North Korean Missile Test, Military Exercises Have Region on Edge
With tensions high on the Korean Peninsula some fear a misstep or miscalculation by either the United States or North Korea could lead to armed conflict – potentially one that could even go nuclear.
On Wednesday, the entire U.S. Senate was bussed to the White House for a North Korea briefing. And U.S. Adm. Harry Harris, who would lead U.S. forces in any potential conflict in the region, told a congressional panel he could not say with confidence that the north would refrain from attacking if it is able to put nuclear warheads on ballistic missiles.
“We have to look at North Korea as if Kim Jong Un will do what he says,” said Harris.
But Karl Friedhoff, a foreign policy fellow and Korea specialist at the Chicago Council on Global Affairs, says that although war is possible he doesn’t think it is likely, but if hostilities do break out they are likely to be triggered by a misunderstanding.
“It doesn’t keep me up at night. To people who don’t follow this it looks like we’ve gone from zero to 100 overnight,” said Friedhoff. But to seasoned Korea watchers, the current rise in tensions follows a somewhat predictable pattern in that North Korea has often sought to test the resolve of U.S. presidents.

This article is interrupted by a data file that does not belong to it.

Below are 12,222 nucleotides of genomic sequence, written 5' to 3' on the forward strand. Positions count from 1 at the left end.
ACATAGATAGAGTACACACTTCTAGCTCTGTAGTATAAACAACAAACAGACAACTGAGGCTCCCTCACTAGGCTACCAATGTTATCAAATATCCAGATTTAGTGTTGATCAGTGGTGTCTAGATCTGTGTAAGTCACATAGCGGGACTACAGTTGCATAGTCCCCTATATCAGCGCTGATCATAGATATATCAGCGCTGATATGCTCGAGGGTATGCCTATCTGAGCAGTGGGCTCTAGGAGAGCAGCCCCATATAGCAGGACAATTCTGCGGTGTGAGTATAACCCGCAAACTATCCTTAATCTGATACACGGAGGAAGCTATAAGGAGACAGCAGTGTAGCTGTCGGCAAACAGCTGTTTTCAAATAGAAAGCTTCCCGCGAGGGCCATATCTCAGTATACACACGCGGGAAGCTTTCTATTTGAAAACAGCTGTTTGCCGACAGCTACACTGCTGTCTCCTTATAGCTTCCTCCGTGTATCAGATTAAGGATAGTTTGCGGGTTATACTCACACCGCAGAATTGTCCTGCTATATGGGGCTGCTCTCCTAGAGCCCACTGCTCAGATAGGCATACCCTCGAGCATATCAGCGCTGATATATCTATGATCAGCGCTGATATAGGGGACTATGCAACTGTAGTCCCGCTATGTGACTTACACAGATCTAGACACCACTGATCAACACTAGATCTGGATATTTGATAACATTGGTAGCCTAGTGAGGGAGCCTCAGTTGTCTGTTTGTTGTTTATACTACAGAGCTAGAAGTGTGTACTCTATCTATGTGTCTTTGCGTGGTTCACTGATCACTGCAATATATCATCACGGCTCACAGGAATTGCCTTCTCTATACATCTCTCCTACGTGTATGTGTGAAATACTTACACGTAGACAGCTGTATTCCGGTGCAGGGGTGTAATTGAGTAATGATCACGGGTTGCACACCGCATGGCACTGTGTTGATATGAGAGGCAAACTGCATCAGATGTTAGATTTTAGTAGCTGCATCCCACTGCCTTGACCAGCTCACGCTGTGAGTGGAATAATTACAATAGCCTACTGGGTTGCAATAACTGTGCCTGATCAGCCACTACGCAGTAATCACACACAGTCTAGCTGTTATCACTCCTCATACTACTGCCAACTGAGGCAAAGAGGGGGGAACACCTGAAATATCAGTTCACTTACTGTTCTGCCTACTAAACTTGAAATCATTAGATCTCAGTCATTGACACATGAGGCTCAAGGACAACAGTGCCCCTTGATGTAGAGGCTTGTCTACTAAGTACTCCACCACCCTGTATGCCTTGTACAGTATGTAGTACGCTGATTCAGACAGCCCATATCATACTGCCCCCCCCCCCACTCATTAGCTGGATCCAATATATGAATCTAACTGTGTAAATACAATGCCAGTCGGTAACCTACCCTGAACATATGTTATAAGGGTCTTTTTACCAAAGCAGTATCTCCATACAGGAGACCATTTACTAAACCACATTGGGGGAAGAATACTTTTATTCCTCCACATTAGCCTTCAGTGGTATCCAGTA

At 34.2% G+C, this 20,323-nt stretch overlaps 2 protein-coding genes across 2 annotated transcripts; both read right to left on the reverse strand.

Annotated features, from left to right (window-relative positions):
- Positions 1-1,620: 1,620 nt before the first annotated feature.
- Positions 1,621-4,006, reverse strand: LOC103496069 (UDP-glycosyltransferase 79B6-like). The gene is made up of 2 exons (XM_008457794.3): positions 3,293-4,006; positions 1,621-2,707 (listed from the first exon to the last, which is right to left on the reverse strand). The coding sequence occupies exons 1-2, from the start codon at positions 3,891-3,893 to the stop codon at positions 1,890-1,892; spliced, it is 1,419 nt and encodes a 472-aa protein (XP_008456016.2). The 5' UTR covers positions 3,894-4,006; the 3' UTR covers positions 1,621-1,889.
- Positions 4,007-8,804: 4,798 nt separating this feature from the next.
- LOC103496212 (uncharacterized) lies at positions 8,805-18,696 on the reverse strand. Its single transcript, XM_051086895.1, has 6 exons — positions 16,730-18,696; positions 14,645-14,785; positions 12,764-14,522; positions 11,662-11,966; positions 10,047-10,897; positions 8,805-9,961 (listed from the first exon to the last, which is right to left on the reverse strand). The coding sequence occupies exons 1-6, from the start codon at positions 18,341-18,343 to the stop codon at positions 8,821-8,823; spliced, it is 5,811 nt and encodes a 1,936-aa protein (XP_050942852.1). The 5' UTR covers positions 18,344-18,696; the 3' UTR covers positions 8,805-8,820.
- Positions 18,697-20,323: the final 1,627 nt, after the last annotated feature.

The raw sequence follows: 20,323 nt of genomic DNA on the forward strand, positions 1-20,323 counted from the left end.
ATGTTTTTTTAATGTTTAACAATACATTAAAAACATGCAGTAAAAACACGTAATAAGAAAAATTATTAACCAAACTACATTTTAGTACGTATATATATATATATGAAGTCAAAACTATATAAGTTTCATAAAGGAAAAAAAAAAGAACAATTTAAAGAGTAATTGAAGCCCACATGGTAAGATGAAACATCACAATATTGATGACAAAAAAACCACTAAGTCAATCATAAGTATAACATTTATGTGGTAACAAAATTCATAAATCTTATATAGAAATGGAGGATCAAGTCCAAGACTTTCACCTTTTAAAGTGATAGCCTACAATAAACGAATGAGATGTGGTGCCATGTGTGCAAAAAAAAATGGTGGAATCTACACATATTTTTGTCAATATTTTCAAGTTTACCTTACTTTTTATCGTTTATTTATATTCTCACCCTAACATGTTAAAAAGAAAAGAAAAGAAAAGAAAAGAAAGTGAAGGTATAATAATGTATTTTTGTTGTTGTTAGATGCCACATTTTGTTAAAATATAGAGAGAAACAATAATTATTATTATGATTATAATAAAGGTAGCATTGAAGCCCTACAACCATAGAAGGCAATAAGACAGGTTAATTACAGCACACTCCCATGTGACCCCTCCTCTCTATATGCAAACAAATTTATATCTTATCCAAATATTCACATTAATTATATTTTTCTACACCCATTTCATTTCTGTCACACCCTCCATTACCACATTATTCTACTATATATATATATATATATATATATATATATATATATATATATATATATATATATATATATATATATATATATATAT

William Hurst, an associate professor and China specialist in Northwestern University’s Department of Political Science, says that North Korea has long been a headache for China.
“From China’s point of view, North Korea for a long time has been a very vexing problem. It’s sort of a friendship that doesn’t really pay any dividends for China but it is one that they also can’t jettison,” said Hurst. “China’s greatest fear would be severe instability in North Korea or conflict on the Korean Peninsula. Second to that would be a unification of Korea under the government of the south and then a movement of U.S. troops then potentially right up to the Chinese border. In order to prevent that, China feels a responsibility to make sure that the situation is as stable as possible.”
But both Friedhoff and Hurst say the amount of leverage China has over North Korea is often exaggerated.
“Since about the end of 2013 China has seemingly had very limited leverage over North Korea in any area of policy,” said Hurst.
Friedhoff and Hurst join host Phil Ponce to discuss rising tensions on the Korean Peninsula.
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